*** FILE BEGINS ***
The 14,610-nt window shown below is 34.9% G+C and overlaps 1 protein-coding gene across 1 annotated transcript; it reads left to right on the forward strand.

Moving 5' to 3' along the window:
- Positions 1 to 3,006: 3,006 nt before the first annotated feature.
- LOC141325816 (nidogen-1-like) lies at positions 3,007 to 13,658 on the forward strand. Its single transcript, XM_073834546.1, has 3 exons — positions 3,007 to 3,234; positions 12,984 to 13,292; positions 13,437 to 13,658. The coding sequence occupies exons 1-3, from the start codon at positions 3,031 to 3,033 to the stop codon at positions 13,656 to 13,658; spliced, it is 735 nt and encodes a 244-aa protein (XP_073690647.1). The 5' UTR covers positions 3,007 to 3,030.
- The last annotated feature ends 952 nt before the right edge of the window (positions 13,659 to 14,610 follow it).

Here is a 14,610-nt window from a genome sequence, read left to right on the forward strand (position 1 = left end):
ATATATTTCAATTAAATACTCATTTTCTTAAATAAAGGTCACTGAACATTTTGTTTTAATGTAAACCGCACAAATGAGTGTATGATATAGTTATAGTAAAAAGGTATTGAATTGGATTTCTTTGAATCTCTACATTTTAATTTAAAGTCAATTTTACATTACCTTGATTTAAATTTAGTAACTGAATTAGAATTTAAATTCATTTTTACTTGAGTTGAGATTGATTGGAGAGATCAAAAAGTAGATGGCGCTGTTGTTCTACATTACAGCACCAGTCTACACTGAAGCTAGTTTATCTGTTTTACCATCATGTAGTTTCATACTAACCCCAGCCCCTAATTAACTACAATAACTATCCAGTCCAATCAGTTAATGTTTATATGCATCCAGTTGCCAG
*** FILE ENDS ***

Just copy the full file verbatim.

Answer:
The 14,610-nt window shown below is 34.9% G+C and overlaps 1 protein-coding gene across 1 annotated transcript; it reads left to right on the forward strand.

Moving 5' to 3' along the window:
- Positions 1 to 3,006: 3,006 nt before the first annotated feature.
- LOC141325816 (nidogen-1-like) lies at positions 3,007 to 13,658 on the forward strand. Its single transcript, XM_073834546.1, has 3 exons — positions 3,007 to 3,234; positions 12,984 to 13,292; positions 13,437 to 13,658. The coding sequence occupies exons 1-3, from the start codon at positions 3,031 to 3,033 to the stop codon at positions 13,656 to 13,658; spliced, it is 735 nt and encodes a 244-aa protein (XP_073690647.1). The 5' UTR covers positions 3,007 to 3,030.
- The last annotated feature ends 952 nt before the right edge of the window (positions 13,659 to 14,610 follow it).

Here is a 14,610-nt window from a genome sequence, read left to right on the forward strand (position 1 = left end):
ATATATTTCAATTAAATACTCATTTTCTTAAATAAAGGTCACTGAACATTTTGTTTTAATGTAAACCGCACAAATGAGTGTATGATATAGTTATAGTAAAAAGGTATTGAATTGGATTTCTTTGAATCTCTACATTTTAATTTAAAGTCAATTTTACATTACCTTGATTTAAATTTAGTAACTGAATTAGAATTTAAATTCATTTTTACTTGAGTTGAGATTGATTGGAGAGATCAAAAAGTAGATGGCGCTGTTGTTCTACATTACAGCACCAGTCTACACTGAAGCTAGTTTATCTGTTTTACCATCATGTAGTTTCATACTAACCCCAGCCCCTAATTAACTACAATAACTATCCAGTCCAATCAGTTAATGTTTATATGCATCCAGTTGCCAG